The FCA has published warning notices against two bankers for Libor manipulation, the first it has published since it was given the power to do so.
The two individuals have not been named.
The FCA says the first individual, who was a submitter at a bank, was knowingly involved in significant failings in relation to Libor by the bank over a period of two years.
It says the individual made interest rate benchmark submissions which took into account requests made by traders to benefit their positions and colluded directly with traders at another panel bank in an attempt to influence submissions.
The second warning notice is against a former manager at a bank who was knowingly involved in significant Libor failings over a period of more than three years.
The FCA says the individual was personally aware of and condoned traders making requests to submitters to manipulate interest rate benchmark submissions, and submitters making submissions which took those requests into account.
The individual was also responsible for the oversight and supervision of the bank’s submitters and some of the bank’s traders and failed to manage appropriately the business area for which he was responsible.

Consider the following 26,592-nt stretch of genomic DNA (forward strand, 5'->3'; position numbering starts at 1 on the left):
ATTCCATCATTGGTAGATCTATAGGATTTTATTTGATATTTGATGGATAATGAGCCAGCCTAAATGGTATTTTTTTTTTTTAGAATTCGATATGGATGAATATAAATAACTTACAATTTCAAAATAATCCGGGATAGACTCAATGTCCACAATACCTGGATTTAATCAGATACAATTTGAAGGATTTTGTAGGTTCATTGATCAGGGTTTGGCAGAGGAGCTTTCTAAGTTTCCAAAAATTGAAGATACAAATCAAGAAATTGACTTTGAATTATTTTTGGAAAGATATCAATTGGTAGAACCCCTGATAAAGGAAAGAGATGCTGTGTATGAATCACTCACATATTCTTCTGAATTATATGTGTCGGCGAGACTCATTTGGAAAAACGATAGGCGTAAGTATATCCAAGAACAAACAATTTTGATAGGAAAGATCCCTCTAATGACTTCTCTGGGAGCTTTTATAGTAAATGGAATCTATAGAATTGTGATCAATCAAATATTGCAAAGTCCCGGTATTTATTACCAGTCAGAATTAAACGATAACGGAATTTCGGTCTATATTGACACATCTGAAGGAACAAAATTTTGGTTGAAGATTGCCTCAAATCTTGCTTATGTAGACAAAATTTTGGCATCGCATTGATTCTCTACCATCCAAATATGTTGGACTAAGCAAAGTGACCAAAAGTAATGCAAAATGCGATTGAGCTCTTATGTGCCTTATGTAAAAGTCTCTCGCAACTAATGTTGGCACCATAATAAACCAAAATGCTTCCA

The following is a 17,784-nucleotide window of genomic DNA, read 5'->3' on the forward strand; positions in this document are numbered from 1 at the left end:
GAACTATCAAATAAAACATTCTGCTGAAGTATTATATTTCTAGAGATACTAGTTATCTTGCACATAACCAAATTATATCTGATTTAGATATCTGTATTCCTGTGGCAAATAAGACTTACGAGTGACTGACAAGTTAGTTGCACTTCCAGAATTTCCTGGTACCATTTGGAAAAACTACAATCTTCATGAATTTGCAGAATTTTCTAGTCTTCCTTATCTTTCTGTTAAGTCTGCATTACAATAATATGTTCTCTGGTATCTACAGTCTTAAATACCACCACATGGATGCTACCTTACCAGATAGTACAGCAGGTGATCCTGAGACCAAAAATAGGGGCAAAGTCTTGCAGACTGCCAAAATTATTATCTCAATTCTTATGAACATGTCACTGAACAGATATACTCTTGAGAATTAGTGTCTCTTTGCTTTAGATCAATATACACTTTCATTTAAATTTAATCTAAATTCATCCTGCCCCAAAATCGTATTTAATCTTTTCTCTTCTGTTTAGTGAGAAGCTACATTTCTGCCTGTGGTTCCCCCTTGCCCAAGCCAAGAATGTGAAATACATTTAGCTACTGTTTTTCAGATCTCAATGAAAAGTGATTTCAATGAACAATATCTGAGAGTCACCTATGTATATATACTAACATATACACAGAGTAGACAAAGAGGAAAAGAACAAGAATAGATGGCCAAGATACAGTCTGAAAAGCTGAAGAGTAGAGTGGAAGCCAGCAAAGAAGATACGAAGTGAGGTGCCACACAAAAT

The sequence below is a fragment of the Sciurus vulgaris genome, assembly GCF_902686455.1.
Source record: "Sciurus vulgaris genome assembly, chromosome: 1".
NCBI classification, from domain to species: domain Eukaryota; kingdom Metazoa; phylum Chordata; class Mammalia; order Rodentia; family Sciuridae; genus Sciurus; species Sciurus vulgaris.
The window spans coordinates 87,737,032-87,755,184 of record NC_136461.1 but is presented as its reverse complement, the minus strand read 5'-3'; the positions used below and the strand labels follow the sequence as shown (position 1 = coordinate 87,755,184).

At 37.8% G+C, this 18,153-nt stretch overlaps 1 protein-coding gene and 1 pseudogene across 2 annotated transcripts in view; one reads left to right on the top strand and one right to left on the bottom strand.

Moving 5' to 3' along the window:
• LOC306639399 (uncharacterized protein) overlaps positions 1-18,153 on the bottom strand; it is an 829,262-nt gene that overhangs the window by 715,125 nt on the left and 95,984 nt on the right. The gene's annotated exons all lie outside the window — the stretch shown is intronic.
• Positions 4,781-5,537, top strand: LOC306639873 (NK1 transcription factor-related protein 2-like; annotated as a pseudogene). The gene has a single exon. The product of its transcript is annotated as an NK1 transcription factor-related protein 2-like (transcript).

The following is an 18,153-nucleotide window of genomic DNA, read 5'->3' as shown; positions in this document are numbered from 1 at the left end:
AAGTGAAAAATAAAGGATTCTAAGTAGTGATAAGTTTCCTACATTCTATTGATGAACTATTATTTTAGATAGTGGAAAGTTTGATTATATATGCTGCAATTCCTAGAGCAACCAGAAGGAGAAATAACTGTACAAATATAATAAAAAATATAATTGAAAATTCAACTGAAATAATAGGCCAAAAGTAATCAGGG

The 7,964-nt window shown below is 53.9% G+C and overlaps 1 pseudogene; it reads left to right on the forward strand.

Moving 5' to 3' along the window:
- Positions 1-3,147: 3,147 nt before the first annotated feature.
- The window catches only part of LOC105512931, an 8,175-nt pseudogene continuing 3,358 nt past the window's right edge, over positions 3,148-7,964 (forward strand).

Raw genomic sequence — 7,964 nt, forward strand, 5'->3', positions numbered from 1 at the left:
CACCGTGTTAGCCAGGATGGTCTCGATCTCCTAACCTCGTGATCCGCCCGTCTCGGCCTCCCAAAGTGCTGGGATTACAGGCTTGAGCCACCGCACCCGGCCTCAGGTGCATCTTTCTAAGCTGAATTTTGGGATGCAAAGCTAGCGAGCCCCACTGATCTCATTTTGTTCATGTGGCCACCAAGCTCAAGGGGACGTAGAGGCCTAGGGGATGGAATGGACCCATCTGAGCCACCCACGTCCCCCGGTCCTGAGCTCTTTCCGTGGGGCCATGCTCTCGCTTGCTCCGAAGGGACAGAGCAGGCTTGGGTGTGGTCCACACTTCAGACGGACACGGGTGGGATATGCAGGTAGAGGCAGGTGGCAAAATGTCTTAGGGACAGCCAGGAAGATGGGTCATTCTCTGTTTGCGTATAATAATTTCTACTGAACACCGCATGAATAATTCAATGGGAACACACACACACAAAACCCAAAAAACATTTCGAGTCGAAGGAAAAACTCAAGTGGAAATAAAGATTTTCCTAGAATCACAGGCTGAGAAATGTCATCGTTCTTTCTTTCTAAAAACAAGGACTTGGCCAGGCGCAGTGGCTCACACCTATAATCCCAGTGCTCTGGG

In addition, the individual was aware of the absence of systems, controls or policies governing the procedure for making interest rate benchmark submissions at the bank, and took no steps to address this.
The FCA was given the power to publish early warning notices by the Financial Services Act 2012, with the aim of promoting early transparency of enforcement proceedings.
In a consultation published in March 2013, the regulator proposed the powers would apply to firms and individuals, and that warning notices would not be published where it is unfair to the person involved – but only if the individual could prove publication could materially affect their health, result in a disproportionate loss of income, or prejudice criminal proceedings against them.
But in a final policy statement published in October 2013, the FCA watered down the proposals, saying it will normally only identify firms in warning notices, and not individuals.
The FCA said it would consider publishing anonymised warning notices where appropriate, and lowered the threshold that a person has to meet to demonstrate that publication of a notice would be unfair.